How to recover from a computer error

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Computer algorithm problems have recently made the news in a big way. A few weeks ago, the pound suffered a six per cent loss in value against the American dollar – seemingly the result of a computer error that occurred after French president Francois Hollande said that Britain should make a speedy exit from the European Union (EU).

This highlighted the issue of the rising use of computers and their algorithms in business and how, maybe, they aren’t as effective as we would hope. Not that it’s going to stop their use, of course.

But there are some things that businesses can think about in order to prepare themselves for any computer error eventuality.

Keep customers happy

There are times when a computer error is going to happen, regardless of how safe you thought you were from this. This means that companies need to have a proper contingency plan in place to keep their customers happy.

External problems could cause interruptions in service or even a loss of data. In order to keep customers satisfied in situations like these, you should act as soon as you can. It’s always best to come out with a social media post or a text to all customers or clients, alerting them to the problem and assuring them that you’re working to get everything back to normal. Keeping customers informed is vital.

If you need some help in delivering customer service across different channels, software exists to make it easier.

Saying sorry is hugely important. Acknowledging that your customers are going to be inconvenienced is vital. Don’t make excuses. Just come out and apologise. And make sure it sounds sincere, otherwise you risk raising hackles.

Explain what happened

When a problem has occurred, it’s best to fully explain what happened. Don’t leave your customers wondering about things because this will only lead to worse problems, such as your customers making assumptions. It’s often likely that whatever they imagine could be worse than the actual problem.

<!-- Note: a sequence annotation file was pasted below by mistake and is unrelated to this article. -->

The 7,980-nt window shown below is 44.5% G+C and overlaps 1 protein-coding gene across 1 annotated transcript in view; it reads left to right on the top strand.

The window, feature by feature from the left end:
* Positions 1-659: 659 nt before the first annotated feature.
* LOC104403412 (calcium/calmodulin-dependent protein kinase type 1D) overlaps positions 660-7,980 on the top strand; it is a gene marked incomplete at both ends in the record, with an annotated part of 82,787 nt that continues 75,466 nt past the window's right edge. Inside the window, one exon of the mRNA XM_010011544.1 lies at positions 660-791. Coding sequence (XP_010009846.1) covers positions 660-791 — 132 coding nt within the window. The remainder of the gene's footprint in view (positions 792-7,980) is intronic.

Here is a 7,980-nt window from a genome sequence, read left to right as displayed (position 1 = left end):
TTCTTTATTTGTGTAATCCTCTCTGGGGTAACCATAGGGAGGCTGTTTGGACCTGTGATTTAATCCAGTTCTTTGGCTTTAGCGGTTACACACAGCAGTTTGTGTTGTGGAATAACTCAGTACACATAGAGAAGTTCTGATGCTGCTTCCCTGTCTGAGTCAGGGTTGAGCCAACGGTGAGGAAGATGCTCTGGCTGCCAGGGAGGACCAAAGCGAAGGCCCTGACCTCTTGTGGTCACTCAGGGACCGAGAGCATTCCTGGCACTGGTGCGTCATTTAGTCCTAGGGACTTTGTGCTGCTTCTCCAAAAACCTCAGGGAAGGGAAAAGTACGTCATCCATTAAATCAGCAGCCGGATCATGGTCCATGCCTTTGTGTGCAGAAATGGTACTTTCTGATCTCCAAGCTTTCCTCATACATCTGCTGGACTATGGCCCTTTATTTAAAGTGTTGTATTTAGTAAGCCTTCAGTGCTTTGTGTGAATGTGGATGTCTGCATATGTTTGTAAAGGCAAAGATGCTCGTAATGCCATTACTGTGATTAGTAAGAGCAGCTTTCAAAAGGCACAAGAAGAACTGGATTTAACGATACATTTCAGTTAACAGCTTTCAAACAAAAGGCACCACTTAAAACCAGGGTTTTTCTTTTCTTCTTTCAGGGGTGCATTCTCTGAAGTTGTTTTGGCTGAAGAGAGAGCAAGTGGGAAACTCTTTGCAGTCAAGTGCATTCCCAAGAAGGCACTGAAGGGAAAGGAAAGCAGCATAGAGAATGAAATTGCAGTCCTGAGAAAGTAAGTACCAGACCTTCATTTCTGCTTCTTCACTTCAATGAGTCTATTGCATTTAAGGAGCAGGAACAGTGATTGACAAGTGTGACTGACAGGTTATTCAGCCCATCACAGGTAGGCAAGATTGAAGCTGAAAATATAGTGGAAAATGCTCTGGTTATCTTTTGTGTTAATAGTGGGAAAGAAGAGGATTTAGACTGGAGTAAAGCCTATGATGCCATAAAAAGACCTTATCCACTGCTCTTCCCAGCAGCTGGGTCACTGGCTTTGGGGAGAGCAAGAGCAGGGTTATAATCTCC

Send a personalised email to each group of customers you may have and keep the content focused on the specific problems that these customers may have experienced.

Knowing what happened will go some way towards helping reassure your customers that you are dealing with it and making sure that it won’t take place again.

Use the appropriate language for your customers when you’re explaining. If you’re directing your communications towards personal banking consumers, for example, you shouldn’t go too far into the technical aspects of the error.

Just keep it simple, while still explaining what happened. When you’re doing this, make sure that you let them know you have taken steps to ensure it will not happen again.

Ensure you have the right systems

One of the most important tips I could give you when it comes to recovering from a computer error is to make sure that you then implement the right systems to prevent something like that happening again.

If you haven’t updated your systems in a while, this is a good place to start. To begin this process, you could take Aspect’s self-assessment, which could help you compare your current situation to where you’d like to be.

You could then look at bringing in some cloud-based services to your business. This could help in avoiding any data loss because everything is saved automatically.

Even after an external problem, such as internet cuts, anything you did before that point will still be saved on your system, which means you won’t lose anything.

Find out more about cloud contact centre solutions and how they could transform your business

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Sarah Quennell

Sarah is responsible for the EA regional Marketing strategy and demand generation programme. Sarah has over 15 years of B2B Marketing experience, delivering profitable solutions to drive sales, attract and maintain customers and partners and build a solid corporate brand.

Sarah has worked for several large technology organisations, including Dell and ILOG (now IBM) and most recently, Microsoft. During her 3.5 years at Microsoft, she held the position of Marketing Communications Manager.For 2 years Sarah worked delivering the marketing vision for the Partner network across the UK. Engaging with the VAR’s, the System Integrators and the Resellers. During her last 18 months at Microsoft, Sarah was responsible for launching Windows 7 for Business and Education.
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